Thomas Bach says IOC will deal with political expressions at Games, not Chinese government
Athletes should not fear being punished by the Chinese government for expressing political views during the Beijing 2022 Winter Games, International Olympic Committee (IOC) President Thomas Bach has said.
A local organizing committee official, Yang Shu, said last month that behavior and speech “against Chinese laws and regulations” would be “subject to certain penalties”, raising concerns for the safety of any athlete who chooses to take a stand.
Bach was asked about IOC Rule 50, which governs political expression by athletes, and in particular the section that talks about athletes respecting “applicable laws”.
He insisted that political expression at the Games would be governed by IOC rules, that Beijing had agreed to this in its host city contract and that the IOC had no reason to believe this would not be respected.
He said on February 3, the day before the opening ceremony, that any reported breach of IOC Rule 50 would be investigated by his Disciplinary Commission.
Rule 50.2 prohibits political expression in the Olympic Village, during competitions on the field of play, during the Opening and Closing Ceremonies and during medal ceremonies.
“If there is a breach, the IOC Disciplinary Commission will deal with it, and it’s the same situation we had in Tokyo. [for the Summer Games in 2021],” he said.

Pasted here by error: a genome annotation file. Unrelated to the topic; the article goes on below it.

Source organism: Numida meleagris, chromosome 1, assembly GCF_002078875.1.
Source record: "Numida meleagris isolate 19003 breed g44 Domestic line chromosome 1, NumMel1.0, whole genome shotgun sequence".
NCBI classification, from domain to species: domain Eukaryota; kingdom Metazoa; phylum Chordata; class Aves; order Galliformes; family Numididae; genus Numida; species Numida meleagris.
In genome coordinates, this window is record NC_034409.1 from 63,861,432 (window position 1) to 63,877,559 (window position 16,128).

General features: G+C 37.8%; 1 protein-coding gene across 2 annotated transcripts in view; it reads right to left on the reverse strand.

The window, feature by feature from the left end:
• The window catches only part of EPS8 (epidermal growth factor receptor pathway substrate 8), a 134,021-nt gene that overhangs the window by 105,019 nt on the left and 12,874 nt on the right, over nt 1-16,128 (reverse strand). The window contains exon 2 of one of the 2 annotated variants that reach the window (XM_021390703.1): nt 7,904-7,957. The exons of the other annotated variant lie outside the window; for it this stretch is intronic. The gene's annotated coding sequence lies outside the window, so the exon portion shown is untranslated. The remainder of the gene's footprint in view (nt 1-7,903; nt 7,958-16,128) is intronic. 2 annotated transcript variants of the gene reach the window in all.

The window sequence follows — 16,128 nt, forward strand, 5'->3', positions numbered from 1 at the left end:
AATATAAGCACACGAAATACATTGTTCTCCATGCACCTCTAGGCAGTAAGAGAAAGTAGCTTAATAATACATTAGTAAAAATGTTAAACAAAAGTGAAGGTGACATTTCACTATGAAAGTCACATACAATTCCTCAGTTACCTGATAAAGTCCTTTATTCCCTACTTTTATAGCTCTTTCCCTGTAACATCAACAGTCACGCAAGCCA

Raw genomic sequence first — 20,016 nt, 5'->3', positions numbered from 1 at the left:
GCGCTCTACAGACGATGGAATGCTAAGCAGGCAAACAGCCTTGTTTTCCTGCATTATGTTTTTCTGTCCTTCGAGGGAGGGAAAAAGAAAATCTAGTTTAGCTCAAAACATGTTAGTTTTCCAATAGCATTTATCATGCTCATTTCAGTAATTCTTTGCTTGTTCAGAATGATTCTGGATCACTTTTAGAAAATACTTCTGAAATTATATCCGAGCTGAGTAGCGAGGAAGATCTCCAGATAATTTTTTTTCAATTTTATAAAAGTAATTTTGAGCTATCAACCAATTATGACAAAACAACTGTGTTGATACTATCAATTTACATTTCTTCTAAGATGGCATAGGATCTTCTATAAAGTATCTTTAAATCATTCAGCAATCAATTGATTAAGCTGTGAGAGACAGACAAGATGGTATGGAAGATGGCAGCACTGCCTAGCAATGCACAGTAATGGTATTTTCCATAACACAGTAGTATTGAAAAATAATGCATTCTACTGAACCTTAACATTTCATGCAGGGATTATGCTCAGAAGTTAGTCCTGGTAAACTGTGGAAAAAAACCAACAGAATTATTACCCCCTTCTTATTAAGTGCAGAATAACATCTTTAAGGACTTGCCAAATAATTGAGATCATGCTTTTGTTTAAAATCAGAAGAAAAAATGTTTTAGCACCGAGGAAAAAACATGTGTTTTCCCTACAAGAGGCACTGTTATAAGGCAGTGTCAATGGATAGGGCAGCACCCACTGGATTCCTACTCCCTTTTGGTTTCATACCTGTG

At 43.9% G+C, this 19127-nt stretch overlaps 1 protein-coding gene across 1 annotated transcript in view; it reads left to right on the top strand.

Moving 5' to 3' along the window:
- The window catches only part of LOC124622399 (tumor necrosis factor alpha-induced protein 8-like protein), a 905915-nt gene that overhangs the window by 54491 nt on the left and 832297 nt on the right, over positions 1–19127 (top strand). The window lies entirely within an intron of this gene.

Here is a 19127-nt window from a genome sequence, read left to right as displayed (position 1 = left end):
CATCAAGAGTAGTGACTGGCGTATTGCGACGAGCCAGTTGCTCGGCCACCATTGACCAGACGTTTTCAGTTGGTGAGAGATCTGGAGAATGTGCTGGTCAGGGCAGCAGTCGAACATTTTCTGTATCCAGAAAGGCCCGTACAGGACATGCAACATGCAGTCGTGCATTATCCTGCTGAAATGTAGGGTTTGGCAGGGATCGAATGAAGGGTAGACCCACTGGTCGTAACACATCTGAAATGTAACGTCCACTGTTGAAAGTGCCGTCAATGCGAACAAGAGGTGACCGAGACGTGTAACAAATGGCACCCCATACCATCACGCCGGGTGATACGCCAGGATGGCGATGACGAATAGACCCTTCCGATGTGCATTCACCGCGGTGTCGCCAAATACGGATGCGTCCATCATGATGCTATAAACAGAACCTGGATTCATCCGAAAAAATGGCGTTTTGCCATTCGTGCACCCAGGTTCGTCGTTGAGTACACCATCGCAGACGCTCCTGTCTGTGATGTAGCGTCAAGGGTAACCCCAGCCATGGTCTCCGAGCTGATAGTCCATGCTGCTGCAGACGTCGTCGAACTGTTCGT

“There is no difference – the rule has not changed and the attitude of the IOC has not changed.
“I would suggest to every athlete, wherever the Games are held or whenever an athlete makes a statement, that he does not insult others, that he does not violate the rights of others, but that he expresses then freely their opinion.”
Bach was at pains to point out that the IOC’s rules prohibiting political expression in specific contexts were not unique, adding: “These kinds of rules exist in many, if not all, areas.
“If an actor goes into a theater, playing Hamlet, no one has ever considered whether, in playing Hamlet, he must or must or can express his political opinion during the play, and the same applies for athletes.
“When the curtain comes down, the actor can go back to his dressing room and grab his mobile device and message on social media, or when he’s leaving the theater and the press is waiting for him.
“But no one would ever dream of saying that this is an unjustified restriction on freedom of expression. The theater can only work if they perform the plays, and the Games can only work if it is sports and if the rules of the Games are respected.
Bach was asked if he had a message for the Uighur people in China, who human rights groups say have been persecuted in Xinjiang province.
He declined to comment and said it would be “the end” of the Olympics if the IOC abandoned its position of political neutrality.
“If we take a political point of view and find ourselves in the midst of tension, conflict and political power clashes, then we put the Games at risk,” he said.
“You would only have an Olympic Games between National Olympic Committees (NOCs) whose governments agree on all political situations [and] the Games would lose this universality and their mission and that would lead to the end of the Olympic Games.